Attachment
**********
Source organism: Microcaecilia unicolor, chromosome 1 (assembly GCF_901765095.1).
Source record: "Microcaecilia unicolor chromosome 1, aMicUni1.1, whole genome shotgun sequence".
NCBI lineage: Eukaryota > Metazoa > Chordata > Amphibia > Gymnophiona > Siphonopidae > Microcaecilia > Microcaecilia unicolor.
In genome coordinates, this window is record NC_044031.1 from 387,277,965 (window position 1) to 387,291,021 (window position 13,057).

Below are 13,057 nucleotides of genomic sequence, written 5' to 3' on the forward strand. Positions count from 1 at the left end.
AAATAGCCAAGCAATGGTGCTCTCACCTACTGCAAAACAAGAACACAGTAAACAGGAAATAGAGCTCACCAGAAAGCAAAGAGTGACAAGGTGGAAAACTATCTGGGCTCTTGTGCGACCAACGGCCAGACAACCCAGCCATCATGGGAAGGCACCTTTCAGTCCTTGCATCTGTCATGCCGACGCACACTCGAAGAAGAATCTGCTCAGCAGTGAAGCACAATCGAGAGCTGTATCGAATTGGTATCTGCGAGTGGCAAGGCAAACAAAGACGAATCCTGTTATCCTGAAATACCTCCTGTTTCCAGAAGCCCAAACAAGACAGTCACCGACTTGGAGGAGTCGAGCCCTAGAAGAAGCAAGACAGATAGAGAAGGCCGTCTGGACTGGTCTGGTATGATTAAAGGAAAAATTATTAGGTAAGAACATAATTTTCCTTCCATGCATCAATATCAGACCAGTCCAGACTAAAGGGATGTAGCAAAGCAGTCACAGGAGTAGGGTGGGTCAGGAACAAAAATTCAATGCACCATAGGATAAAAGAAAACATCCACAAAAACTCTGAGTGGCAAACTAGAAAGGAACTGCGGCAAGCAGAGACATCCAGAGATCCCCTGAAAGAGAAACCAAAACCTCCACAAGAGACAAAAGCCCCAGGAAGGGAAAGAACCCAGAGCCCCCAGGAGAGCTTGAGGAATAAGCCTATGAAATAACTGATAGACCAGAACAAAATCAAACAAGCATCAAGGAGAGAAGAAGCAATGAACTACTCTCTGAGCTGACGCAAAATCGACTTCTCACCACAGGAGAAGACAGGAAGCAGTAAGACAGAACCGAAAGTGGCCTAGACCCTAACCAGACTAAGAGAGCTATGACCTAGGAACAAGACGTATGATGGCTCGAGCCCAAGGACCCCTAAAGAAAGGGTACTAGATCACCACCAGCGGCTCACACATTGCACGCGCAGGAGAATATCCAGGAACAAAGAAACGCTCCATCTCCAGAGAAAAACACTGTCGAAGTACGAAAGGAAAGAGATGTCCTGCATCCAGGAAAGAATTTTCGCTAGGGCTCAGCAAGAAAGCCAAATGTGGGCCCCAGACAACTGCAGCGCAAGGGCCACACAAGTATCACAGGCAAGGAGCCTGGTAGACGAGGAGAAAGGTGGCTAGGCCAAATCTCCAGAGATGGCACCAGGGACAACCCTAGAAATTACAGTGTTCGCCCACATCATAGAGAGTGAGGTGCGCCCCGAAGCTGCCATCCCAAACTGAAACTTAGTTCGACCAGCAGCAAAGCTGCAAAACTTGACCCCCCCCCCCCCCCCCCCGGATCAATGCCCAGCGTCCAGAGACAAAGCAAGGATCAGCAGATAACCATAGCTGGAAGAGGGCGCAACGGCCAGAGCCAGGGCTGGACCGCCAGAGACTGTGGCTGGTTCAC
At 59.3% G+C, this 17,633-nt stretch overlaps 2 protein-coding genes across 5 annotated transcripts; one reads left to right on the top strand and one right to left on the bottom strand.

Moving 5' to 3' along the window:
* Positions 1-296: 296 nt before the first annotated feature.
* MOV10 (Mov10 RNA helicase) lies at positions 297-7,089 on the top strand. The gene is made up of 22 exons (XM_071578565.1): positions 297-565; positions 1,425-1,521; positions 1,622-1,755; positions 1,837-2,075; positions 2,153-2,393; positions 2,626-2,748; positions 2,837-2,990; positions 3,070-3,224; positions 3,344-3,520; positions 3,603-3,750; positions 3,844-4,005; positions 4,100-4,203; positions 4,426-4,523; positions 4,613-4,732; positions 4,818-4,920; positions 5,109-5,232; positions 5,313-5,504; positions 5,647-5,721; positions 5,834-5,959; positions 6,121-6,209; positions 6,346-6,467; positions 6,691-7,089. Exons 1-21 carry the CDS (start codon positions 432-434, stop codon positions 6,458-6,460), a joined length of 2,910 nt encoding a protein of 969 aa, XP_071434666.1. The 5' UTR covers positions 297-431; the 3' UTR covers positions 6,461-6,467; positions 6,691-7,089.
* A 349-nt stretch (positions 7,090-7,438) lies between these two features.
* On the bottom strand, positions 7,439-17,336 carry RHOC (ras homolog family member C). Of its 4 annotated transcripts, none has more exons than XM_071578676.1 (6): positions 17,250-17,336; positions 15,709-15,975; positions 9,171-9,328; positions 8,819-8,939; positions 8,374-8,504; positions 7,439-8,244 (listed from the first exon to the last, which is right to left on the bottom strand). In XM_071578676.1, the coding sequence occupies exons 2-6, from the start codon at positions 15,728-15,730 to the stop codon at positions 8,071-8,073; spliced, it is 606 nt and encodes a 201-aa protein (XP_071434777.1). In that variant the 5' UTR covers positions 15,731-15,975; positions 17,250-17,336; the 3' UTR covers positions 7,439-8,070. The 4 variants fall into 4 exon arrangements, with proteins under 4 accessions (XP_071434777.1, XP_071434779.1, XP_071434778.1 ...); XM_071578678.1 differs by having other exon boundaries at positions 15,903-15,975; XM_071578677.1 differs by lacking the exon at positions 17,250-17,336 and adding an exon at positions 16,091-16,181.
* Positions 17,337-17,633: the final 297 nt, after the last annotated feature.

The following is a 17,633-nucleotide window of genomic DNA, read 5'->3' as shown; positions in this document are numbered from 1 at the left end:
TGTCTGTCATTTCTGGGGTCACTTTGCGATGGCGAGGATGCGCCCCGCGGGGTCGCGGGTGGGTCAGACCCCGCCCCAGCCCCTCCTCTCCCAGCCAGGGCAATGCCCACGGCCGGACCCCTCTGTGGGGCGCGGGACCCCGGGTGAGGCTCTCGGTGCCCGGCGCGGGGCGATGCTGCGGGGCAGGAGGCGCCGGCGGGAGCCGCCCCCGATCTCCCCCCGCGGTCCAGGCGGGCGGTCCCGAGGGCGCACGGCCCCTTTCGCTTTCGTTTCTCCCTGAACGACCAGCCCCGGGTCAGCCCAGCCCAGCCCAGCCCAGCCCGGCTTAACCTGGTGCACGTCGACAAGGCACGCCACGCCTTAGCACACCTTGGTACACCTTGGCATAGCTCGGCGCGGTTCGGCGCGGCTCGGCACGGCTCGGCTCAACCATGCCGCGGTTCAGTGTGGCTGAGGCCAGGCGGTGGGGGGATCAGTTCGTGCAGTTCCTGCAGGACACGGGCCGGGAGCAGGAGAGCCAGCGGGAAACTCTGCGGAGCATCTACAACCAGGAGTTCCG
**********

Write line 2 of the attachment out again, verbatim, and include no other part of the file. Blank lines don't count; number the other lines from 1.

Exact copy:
Source record: "Microcaecilia unicolor chromosome 1, aMicUni1.1, whole genome shotgun sequence".